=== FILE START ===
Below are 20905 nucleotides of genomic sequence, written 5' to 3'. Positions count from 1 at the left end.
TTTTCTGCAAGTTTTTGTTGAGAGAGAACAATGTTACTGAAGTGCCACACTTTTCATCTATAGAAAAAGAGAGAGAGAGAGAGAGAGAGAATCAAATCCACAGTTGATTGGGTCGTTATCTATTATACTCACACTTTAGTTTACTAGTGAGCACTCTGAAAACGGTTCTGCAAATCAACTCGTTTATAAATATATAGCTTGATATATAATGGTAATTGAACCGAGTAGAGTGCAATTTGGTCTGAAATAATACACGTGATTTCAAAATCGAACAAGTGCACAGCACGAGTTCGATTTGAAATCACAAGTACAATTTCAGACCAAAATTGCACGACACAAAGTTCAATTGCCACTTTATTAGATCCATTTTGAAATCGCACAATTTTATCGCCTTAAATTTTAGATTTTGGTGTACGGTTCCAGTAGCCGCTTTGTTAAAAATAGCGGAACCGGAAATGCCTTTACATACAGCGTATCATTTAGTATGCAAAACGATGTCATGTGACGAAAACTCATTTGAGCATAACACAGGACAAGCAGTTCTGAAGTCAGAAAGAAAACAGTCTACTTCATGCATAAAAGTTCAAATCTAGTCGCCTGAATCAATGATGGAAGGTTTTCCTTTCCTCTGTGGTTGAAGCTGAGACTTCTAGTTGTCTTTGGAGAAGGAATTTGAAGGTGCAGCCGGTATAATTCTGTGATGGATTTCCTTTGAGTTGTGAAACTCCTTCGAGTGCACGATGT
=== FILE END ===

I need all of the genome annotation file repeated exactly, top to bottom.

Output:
Below are 20905 nucleotides of genomic sequence, written 5' to 3'. Positions count from 1 at the left end.
TTTTCTGCAAGTTTTTGTTGAGAGAGAACAATGTTACTGAAGTGCCACACTTTTCATCTATAGAAAAAGAGAGAGAGAGAGAGAGAGAGAATCAAATCCACAGTTGATTGGGTCGTTATCTATTATACTCACACTTTAGTTTACTAGTGAGCACTCTGAAAACGGTTCTGCAAATCAACTCGTTTATAAATATATAGCTTGATATATAATGGTAATTGAACCGAGTAGAGTGCAATTTGGTCTGAAATAATACACGTGATTTCAAAATCGAACAAGTGCACAGCACGAGTTCGATTTGAAATCACAAGTACAATTTCAGACCAAAATTGCACGACACAAAGTTCAATTGCCACTTTATTAGATCCATTTTGAAATCGCACAATTTTATCGCCTTAAATTTTAGATTTTGGTGTACGGTTCCAGTAGCCGCTTTGTTAAAAATAGCGGAACCGGAAATGCCTTTACATACAGCGTATCATTTAGTATGCAAAACGATGTCATGTGACGAAAACTCATTTGAGCATAACACAGGACAAGCAGTTCTGAAGTCAGAAAGAAAACAGTCTACTTCATGCATAAAAGTTCAAATCTAGTCGCCTGAATCAATGATGGAAGGTTTTCCTTTCCTCTGTGGTTGAAGCTGAGACTTCTAGTTGTCTTTGGAGAAGGAATTTGAAGGTGCAGCCGGTATAATTCTGTGATGGATTTCCTTTGAGTTGTGAAACTCCTTCGAGTGCACGATGT